When I heard these words, I could not hold from bursting into a great roar of laughter; then, having laughed awhile, I said: "Thanks be to God that on this first occasion, when it has pleased His Divine Majesty to imprison me, I should not be imprisoned for some folly, as the wont is usually with young men. If what you say were the truth, I run no risk of having to submit to corporal punishment, since the authority of the law was suspended during that season. Indeed, I could excuse myself by saying that, like a faithful servant, I had kept back treasure to that amount for the sacred and holy Apostolic Church, waiting till I could restore it to a good Pope, or else to those who might require it of me; as, for instance, you might, if this were verily the case." When I had spoken so far, the furious Governor would not let me conclude my argument, but exclaimed in a burst of rage: "Interpret the affair as you like best, Benvenuto; it is enough for us to have found the property which we had lost; be quick about it, if you do not want us to use other measures than words." Then they began to rise and leave the chamber; but I stopped them, crying out: "My lords, my examination is not over; bring that to an end, and go then where you choose." They resumed their seats in a very angry temper, making as though they did not mean to listen to a word I said, and at the same time half relieved,[19] as though they had discovered all they wanted to know. I then began my speech, to this effect: "You are to know, my lords, that it is now some twenty years since I first came to Rome, and I have never been sent to prison here or elsewhere/' On this that catchpole of a Governor called out: "And yet you have killed men enough here!" I replied: "It is you that say it, and not I; but if some one came to kill you, priest as you are, you would defend yourself, and if you killed him, the sanctity of law would hold you justified. Therefore let me continue my defence, if you wish to report the case to the Pope, and to judge me fairly. Once more I tell you that I have been a sojourner in this marvellous city Rome for nigh on twenty years, and here I have exercised my art in matters of vast importance. Knowing that this is the seat of Christ, I entertained the reasonable belief that when some temporal prince sought to inflict on me a mortal injury, I might have recourse to this holy chair and to this Vicar of Christ, in confidence that he would surely uphold my cause. Ah me! whither am I now to go? What prince is there who will protect me from this infamous assassination? Was it not your business, before you took me up, to find out what I had done with those eighty thousand ducats? Was it not your duty to inspect the record of the jewels, which have been carefully inscribed by this Apostolic Camera through the last five hundred years? If you had discovered anything missing on that record, then you ought to have seized all my books together with myself. I tell you for a certainty that the registers, on which are written all the jewels of the Pope and the regalia, must be perfectly in order; you will not find there missing a single article of value which belonged to Pope Clement that has not been minutely noted. The one thing of the kind which occurs to me is this: When that poor man Pope Clement wanted to make terms with those thieves of the Imperial army, who had robbed Rome and insulted the Church, a certain Cesare Iscatinaro, if I rightly remember his name, came to negotiate with him;[20] and having nearly concluded the agreement the Pope in his extremity, to show the man some mark of favour, let fall a diamond from his finger, which was worth about four thousand crowns, and when Iscatinaro stooped to pick it up, the Pope told him to keep it for his sake. I was present at these transactions: and if the diamond of which I speak be missing, I have told you where it went; but I have the firmest conviction that you will find even this noted upon the register. After this you may blush at your leisure for having done such cruel injustice to a man like me, who has performed so many honourable services for the apostolic chair. I would have you to know that, but for me, the morning when the Imperial troops entered the Borgo, they would without let or hindrance have forced their way into the castle. It was I who, unrewarded for this act, betook myself with vigour to the guns which had been abandoned by the cannoneers and soldiers of the ordnance. I put spirit into my comrade Raffaello da Montelupo, the sculptor, who had also left his post and hid himself all frightened in a corner, without stirring foot or finger; I woke his courage up, and he and I alone together slew so many of the enemies that the soldiers took another road. I it was who shot at Iscatinaro when I saw him talking to Pope Clement without the slightest mark of reverence, nay, with the most revolting insolence, like the Lutheran and infidel he was. Pope Clement upon this had the castle searched to find and hang the man who did it. I it was who wounded the Prince of Orange in the head down there below the trenches of the castle. Then, too, how many ornaments of silver, gold, and jewels, how many models and coins, so beautiful and so esteemed, have I not made for Holy Church! Is this then the presumptuous priestly recompense you give a man who has served and loved you with such loyalty, with such mastery of art? Oh, go and report the whole that I have spoken to the Pope; go and tell him that his jewels are all in his possession; that I never received from the Church anything but wounds and stonings at that epoch of the sack; that I never reckoned upon any gain beyond some small remuneration from Pope Paolo, which he had promised me. Now at last I know what to think of his Holiness and you his Ministers."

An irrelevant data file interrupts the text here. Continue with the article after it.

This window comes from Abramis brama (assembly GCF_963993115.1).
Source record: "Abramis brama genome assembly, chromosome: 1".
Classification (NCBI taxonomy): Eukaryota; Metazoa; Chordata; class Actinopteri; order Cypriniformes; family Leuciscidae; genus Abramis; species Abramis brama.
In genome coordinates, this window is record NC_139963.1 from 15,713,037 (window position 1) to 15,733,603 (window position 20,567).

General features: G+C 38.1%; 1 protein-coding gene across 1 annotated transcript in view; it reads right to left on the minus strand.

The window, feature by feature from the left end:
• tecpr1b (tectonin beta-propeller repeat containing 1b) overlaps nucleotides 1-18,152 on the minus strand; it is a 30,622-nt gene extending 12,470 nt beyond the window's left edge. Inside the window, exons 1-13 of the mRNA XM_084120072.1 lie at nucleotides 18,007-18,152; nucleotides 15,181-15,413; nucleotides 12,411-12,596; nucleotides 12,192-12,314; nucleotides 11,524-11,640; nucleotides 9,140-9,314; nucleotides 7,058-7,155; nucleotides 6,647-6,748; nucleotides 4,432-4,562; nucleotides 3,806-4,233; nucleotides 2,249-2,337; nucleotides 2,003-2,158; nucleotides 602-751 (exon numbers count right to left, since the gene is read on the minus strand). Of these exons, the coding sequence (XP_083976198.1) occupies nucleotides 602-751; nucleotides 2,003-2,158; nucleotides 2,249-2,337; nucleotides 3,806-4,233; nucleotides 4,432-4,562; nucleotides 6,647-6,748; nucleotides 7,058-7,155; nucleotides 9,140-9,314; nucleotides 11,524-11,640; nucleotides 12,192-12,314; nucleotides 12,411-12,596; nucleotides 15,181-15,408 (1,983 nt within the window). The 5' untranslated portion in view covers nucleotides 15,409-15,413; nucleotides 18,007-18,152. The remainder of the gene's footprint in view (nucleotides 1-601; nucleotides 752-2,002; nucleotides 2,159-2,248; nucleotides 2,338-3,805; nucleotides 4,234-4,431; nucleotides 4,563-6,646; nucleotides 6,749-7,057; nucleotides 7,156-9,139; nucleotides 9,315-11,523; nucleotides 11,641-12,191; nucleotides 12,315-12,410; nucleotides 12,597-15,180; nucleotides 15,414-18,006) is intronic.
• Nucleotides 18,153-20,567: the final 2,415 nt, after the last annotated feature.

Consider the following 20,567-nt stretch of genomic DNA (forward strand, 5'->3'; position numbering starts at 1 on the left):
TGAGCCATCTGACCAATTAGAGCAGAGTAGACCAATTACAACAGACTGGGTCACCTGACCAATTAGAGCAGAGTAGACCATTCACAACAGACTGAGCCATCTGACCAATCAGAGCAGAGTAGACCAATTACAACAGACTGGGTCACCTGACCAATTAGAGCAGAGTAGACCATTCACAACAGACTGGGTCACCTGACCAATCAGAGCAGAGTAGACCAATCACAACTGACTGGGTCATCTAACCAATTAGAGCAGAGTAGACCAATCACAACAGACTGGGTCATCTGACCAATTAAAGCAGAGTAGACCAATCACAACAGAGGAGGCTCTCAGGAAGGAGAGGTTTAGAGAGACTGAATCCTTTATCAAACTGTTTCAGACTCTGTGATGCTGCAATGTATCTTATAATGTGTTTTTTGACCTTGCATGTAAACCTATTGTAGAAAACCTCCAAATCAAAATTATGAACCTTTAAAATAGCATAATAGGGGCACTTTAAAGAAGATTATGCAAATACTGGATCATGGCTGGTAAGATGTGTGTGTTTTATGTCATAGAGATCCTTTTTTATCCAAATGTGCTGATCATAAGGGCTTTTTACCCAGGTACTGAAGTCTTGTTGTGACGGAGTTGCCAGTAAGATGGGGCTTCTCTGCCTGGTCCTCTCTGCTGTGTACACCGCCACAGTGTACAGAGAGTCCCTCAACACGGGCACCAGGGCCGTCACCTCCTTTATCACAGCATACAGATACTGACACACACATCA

While I was delivering this speech, they sat and listened in astonishment. Then exchanging glances one with the other, and making signs of much surprise, they left me. All three went together to report what I had spoken to the Pope. The Pope felt some shame, and gave orders that all the records of the jewels should be diligently searched. When they had ascertained that none were missing, they left me in the castle without saying a word more about it. Signor Pier Luigi felt also that he had acted ill; and to end the affair, they set about to contrive my death.